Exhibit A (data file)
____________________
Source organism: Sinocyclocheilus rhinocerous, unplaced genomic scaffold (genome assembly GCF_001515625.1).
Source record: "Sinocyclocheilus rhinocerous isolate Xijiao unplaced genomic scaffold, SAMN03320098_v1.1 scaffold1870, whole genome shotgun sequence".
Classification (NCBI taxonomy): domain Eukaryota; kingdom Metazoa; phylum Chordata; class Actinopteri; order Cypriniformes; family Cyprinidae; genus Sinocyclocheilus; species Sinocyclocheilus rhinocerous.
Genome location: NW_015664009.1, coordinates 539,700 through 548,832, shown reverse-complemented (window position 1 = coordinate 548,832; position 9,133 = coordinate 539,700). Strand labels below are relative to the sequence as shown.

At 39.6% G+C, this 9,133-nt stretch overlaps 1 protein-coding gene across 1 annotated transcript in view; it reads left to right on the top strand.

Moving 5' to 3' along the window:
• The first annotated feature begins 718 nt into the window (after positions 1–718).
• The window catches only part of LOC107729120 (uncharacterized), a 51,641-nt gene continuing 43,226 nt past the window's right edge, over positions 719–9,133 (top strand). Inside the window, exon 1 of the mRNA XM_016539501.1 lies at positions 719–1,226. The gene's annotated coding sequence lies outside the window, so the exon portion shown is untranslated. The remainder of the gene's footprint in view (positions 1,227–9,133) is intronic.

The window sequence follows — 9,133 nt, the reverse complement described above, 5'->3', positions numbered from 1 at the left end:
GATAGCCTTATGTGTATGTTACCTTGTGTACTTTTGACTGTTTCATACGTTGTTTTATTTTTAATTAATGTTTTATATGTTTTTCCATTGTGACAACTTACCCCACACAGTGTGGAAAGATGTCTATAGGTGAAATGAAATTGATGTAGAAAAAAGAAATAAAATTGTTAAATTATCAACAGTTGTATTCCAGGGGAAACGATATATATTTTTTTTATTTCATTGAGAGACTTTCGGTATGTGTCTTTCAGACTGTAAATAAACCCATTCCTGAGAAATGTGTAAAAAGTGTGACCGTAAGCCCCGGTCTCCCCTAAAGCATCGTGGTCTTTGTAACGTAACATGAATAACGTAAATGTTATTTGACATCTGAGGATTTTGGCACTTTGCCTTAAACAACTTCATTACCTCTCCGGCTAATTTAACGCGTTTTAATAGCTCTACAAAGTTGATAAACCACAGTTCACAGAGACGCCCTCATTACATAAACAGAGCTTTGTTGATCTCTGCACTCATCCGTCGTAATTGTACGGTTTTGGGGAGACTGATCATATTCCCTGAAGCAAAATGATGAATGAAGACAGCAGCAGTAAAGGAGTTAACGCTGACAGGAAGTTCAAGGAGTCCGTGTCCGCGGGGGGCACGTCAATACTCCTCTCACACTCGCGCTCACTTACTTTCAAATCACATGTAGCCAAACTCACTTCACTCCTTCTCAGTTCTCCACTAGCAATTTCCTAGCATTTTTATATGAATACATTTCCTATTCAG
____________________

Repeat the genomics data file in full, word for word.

Source organism: Sinocyclocheilus rhinocerous, unplaced genomic scaffold (genome assembly GCF_001515625.1).
Source record: "Sinocyclocheilus rhinocerous isolate Xijiao unplaced genomic scaffold, SAMN03320098_v1.1 scaffold1870, whole genome shotgun sequence".
Classification (NCBI taxonomy): domain Eukaryota; kingdom Metazoa; phylum Chordata; class Actinopteri; order Cypriniformes; family Cyprinidae; genus Sinocyclocheilus; species Sinocyclocheilus rhinocerous.
Genome location: NW_015664009.1, coordinates 539,700 through 548,832, shown reverse-complemented (window position 1 = coordinate 548,832; position 9,133 = coordinate 539,700). Strand labels below are relative to the sequence as shown.

At 39.6% G+C, this 9,133-nt stretch overlaps 1 protein-coding gene across 1 annotated transcript in view; it reads left to right on the top strand.

Moving 5' to 3' along the window:
• The first annotated feature begins 718 nt into the window (after positions 1–718).
• The window catches only part of LOC107729120 (uncharacterized), a 51,641-nt gene continuing 43,226 nt past the window's right edge, over positions 719–9,133 (top strand). Inside the window, exon 1 of the mRNA XM_016539501.1 lies at positions 719–1,226. The gene's annotated coding sequence lies outside the window, so the exon portion shown is untranslated. The remainder of the gene's footprint in view (positions 1,227–9,133) is intronic.

The window sequence follows — 9,133 nt, the reverse complement described above, 5'->3', positions numbered from 1 at the left end:
GATAGCCTTATGTGTATGTTACCTTGTGTACTTTTGACTGTTTCATACGTTGTTTTATTTTTAATTAATGTTTTATATGTTTTTCCATTGTGACAACTTACCCCACACAGTGTGGAAAGATGTCTATAGGTGAAATGAAATTGATGTAGAAAAAAGAAATAAAATTGTTAAATTATCAACAGTTGTATTCCAGGGGAAACGATATATATTTTTTTTATTTCATTGAGAGACTTTCGGTATGTGTCTTTCAGACTGTAAATAAACCCATTCCTGAGAAATGTGTAAAAAGTGTGACCGTAAGCCCCGGTCTCCCCTAAAGCATCGTGGTCTTTGTAACGTAACATGAATAACGTAAATGTTATTTGACATCTGAGGATTTTGGCACTTTGCCTTAAACAACTTCATTACCTCTCCGGCTAATTTAACGCGTTTTAATAGCTCTACAAAGTTGATAAACCACAGTTCACAGAGACGCCCTCATTACATAAACAGAGCTTTGTTGATCTCTGCACTCATCCGTCGTAATTGTACGGTTTTGGGGAGACTGATCATATTCCCTGAAGCAAAATGATGAATGAAGACAGCAGCAGTAAAGGAGTTAACGCTGACAGGAAGTTCAAGGAGTCCGTGTCCGCGGGGGGCACGTCAATACTCCTCTCACACTCGCGCTCACTTACTTTCAAATCACATGTAGCCAAACTCACTTCACTCCTTCTCAGTTCTCCACTAGCAATTTCCTAGCATTTTTATATGAATACATTTCCTATTCAG